This spring it really felt discouraging. Out of habit, we’ve always had the garden tilled to speed up spring planting. This April as I scuffed at that crusty soil I had to admit it looked decidedly yellow, even rocky in patches. I ordered some top soil to spare myself the sight, but that sleight of hand felt just plain wrong. And then something happened!
A couple of weeks ago, I got the chance to visit a demonstration garden in Marion County. The modest garden guru who slipped out of his sandals to walk the straw-lined paths told us how he cover-crops, tarps, and handles succession planting. Kevin is tall so his flatland raised beds are four rows wide, and he can step over them. Shorter people might want three rows ….
Standing near a native plant pollinator bed, beside a couple stands of crimson clover, a deep, green bed of spinach and beets at my feet, it dawned on me that everything needed to do this is in our backyard!: wood chips from the Crawfordsville yard waste site, composted soil, last year’s leaves piled up … tools in the garage. All I had to do was dig — a lot: “dig down six inches and pile the dug dirt into a mound.”
Once home, I cancelled the topsoil order, got up early the next morning, and began digging trenches with a four-tined fork. Flattened liquor boxes — Oliver’s Four Roses, Dewars — form the base of my eight mounds. One underlayment featured a run of Captain Jack’s Rum, Wheatly’s Vodka, and Fire Ball Whiskey which “tastes like heaven and burns like hell” — kind of like digging itself.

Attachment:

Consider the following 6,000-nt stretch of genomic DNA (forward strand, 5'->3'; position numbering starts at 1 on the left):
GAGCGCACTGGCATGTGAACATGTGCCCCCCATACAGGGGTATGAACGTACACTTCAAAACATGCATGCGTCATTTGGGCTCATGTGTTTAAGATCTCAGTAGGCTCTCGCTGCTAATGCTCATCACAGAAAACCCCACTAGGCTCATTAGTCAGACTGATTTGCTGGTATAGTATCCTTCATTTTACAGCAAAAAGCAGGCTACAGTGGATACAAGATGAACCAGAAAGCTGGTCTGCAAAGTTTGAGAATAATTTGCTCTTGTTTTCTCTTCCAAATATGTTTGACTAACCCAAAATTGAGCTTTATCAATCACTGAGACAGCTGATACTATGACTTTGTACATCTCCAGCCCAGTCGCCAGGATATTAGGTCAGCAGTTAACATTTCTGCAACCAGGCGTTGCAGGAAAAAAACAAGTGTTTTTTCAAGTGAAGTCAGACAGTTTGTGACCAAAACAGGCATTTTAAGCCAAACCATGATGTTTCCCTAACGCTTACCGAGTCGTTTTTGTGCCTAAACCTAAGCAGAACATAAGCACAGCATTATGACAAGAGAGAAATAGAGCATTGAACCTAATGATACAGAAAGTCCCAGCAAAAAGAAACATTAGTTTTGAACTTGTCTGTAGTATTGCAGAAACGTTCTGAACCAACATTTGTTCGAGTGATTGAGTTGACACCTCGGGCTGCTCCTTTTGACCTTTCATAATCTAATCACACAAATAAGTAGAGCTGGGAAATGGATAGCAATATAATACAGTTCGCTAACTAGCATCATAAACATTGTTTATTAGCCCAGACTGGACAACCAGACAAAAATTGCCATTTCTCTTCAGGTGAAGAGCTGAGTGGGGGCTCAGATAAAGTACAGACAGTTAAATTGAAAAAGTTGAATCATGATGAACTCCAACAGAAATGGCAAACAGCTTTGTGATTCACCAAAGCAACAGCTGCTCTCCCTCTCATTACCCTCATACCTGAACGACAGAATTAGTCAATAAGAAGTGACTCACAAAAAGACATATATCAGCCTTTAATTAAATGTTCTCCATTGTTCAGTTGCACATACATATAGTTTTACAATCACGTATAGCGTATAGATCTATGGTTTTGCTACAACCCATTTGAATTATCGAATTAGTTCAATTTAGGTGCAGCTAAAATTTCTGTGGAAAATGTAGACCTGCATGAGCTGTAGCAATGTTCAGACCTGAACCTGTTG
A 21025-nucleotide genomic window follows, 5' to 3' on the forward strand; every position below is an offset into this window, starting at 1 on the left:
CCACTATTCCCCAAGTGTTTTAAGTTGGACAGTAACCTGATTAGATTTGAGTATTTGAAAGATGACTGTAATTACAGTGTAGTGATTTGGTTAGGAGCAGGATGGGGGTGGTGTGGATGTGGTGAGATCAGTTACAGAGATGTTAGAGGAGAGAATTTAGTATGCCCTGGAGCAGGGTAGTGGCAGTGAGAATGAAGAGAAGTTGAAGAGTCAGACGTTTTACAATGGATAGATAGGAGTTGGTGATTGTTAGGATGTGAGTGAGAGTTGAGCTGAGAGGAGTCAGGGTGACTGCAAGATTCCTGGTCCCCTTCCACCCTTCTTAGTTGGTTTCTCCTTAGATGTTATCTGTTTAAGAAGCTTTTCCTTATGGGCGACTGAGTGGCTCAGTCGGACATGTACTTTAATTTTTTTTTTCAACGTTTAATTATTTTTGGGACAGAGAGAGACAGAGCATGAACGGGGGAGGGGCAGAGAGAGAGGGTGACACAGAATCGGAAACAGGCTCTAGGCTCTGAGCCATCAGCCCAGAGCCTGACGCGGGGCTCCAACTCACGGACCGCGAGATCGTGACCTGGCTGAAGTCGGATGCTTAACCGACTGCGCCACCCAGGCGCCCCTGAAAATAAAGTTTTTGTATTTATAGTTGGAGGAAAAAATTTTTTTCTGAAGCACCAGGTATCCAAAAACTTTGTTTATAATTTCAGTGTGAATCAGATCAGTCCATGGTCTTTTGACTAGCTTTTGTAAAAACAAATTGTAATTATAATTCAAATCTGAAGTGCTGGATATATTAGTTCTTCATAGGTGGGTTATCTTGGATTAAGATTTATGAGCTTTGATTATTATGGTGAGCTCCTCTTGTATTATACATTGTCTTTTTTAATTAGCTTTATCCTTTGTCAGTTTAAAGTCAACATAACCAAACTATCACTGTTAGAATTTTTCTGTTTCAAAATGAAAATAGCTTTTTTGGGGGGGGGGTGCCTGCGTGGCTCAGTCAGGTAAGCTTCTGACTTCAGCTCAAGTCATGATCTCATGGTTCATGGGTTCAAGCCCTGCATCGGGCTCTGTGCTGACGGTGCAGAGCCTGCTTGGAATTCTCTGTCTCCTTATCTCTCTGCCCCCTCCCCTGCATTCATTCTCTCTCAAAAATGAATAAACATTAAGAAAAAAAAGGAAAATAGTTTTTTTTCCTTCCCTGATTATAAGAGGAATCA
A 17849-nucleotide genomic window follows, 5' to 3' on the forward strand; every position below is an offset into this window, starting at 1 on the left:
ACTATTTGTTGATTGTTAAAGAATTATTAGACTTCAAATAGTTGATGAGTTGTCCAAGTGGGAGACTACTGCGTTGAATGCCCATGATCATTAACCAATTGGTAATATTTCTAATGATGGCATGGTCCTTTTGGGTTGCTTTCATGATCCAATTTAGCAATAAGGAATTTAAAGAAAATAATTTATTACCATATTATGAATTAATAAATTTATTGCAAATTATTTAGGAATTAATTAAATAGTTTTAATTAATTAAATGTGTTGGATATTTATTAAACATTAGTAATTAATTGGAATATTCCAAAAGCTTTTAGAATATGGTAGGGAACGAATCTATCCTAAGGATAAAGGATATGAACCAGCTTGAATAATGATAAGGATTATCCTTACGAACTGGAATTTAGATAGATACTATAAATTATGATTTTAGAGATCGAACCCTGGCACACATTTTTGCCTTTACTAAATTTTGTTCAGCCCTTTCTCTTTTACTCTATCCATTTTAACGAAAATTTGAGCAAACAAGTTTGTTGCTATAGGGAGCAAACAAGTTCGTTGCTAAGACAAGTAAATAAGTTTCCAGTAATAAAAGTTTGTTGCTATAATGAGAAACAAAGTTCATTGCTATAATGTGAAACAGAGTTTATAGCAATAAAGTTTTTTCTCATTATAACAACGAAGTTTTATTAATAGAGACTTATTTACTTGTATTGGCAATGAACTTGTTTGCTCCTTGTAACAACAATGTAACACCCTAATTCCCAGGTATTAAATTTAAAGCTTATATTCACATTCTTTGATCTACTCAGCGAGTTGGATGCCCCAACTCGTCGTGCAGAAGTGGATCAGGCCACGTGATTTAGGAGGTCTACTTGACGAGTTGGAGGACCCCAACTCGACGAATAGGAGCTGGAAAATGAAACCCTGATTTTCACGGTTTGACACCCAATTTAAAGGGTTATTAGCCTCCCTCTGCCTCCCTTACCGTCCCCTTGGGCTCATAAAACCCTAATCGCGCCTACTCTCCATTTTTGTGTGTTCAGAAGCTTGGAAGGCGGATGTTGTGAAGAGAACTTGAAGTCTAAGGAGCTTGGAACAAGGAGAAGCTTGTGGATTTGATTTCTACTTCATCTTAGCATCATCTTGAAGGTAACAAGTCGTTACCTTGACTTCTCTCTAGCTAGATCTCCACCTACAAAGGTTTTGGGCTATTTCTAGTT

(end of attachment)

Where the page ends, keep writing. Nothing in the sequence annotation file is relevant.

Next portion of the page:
Digging, delving, shoveling, piling, and smoothing — and then dressing the mound with a triple “frosting” of wood chips, composted soil, and last year’s leaves is hard work — sort of like a chain-gang/play-in-the-sandbox combo. For me this labor is satisfying and exhausting.
Real campesino work is something else entirely. Farm workers pick and pack at speed all day, every day, so we can eat California fruit and veg off season here.
As a recreational compesina, I think about doing this 8-12 hours straight for a lifetime. When rivulets of sweat run into my eyes and my back and shoulders burn, it feels an honor and a privilege to walk in farmworkers’ shoes for a thin moment. (This recreational farm worker, of course, can walk into an air-conditioned house for a drink; she can take a long siesta when it’s hot.)
Let’s work for more food justice. It helps to buy local. Eat and buy Indiana strawberries in May and June; otherwise get them frozen or canned. Same thing goes for fresh tomatoes in July and August. Indiana raises great melons. Wait for their season. Would you like to learn more about soil and how to keep it healthy? Slated for July 29 is a Backyard Garden Walk hosted by Community Growers of Montgomery County. See what your neighbors are growing in downtown Crawfordsville.
And don’t miss our Farmers’ Market each Saturday from 8 a.m. to 1 p.m. There’s no end to good local stuff there. A little tin of Dandelion Balm (made by Lowe Farms) from there has saved my hands this week. See you in the garden and see at the market!
Dr. Helen Hudson provides her Real Food column to the Journal Review.